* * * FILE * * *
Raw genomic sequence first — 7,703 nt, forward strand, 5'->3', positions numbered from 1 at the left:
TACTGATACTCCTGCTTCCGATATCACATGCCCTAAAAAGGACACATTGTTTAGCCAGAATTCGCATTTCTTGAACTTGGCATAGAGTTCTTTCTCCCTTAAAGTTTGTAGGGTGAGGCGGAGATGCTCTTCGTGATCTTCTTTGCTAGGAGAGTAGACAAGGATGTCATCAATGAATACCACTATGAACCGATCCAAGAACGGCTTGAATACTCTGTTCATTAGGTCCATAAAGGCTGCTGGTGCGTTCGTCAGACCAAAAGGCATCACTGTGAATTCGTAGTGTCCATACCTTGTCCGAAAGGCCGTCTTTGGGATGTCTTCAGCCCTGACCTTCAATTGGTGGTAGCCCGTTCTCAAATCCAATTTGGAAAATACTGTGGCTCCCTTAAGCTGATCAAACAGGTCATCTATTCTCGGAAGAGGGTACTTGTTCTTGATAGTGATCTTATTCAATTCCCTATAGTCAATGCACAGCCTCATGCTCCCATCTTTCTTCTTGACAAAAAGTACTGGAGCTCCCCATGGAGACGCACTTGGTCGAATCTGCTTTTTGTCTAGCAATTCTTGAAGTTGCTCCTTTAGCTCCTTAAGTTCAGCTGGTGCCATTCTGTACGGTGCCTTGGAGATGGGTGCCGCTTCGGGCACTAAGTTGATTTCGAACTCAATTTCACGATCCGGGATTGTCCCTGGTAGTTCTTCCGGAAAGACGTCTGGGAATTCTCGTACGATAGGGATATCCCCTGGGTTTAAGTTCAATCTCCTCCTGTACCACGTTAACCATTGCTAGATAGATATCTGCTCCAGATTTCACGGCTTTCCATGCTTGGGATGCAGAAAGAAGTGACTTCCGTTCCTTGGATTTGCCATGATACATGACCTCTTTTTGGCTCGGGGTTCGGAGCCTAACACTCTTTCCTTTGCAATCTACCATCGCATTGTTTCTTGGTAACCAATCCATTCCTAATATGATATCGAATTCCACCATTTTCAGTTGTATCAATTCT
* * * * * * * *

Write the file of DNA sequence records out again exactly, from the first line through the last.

Raw genomic sequence first — 7,703 nt, forward strand, 5'->3', positions numbered from 1 at the left:
TACTGATACTCCTGCTTCCGATATCACATGCCCTAAAAAGGACACATTGTTTAGCCAGAATTCGCATTTCTTGAACTTGGCATAGAGTTCTTTCTCCCTTAAAGTTTGTAGGGTGAGGCGGAGATGCTCTTCGTGATCTTCTTTGCTAGGAGAGTAGACAAGGATGTCATCAATGAATACCACTATGAACCGATCCAAGAACGGCTTGAATACTCTGTTCATTAGGTCCATAAAGGCTGCTGGTGCGTTCGTCAGACCAAAAGGCATCACTGTGAATTCGTAGTGTCCATACCTTGTCCGAAAGGCCGTCTTTGGGATGTCTTCAGCCCTGACCTTCAATTGGTGGTAGCCCGTTCTCAAATCCAATTTGGAAAATACTGTGGCTCCCTTAAGCTGATCAAACAGGTCATCTATTCTCGGAAGAGGGTACTTGTTCTTGATAGTGATCTTATTCAATTCCCTATAGTCAATGCACAGCCTCATGCTCCCATCTTTCTTCTTGACAAAAAGTACTGGAGCTCCCCATGGAGACGCACTTGGTCGAATCTGCTTTTTGTCTAGCAATTCTTGAAGTTGCTCCTTTAGCTCCTTAAGTTCAGCTGGTGCCATTCTGTACGGTGCCTTGGAGATGGGTGCCGCTTCGGGCACTAAGTTGATTTCGAACTCAATTTCACGATCCGGGATTGTCCCTGGTAGTTCTTCCGGAAAGACGTCTGGGAATTCTCGTACGATAGGGATATCCCCTGGGTTTAAGTTCAATCTCCTCCTGTACCACGTTAACCATTGCTAGATAGATATCTGCTCCAGATTTCACGGCTTTCCATGCTTGGGATGCAGAAAGAAGTGACTTCCGTTCCTTGGATTTGCCATGATACATGACCTCTTTTTGGCTCGGGGTTCGGAGCCTAACACTCTTTCCTTTGCAATCTACCATCGCATTGTTTCTTGGTAACCAATCCATTCCTAATATGATATCGAATTCCACCATTTTCAGTTGTATCAATTCT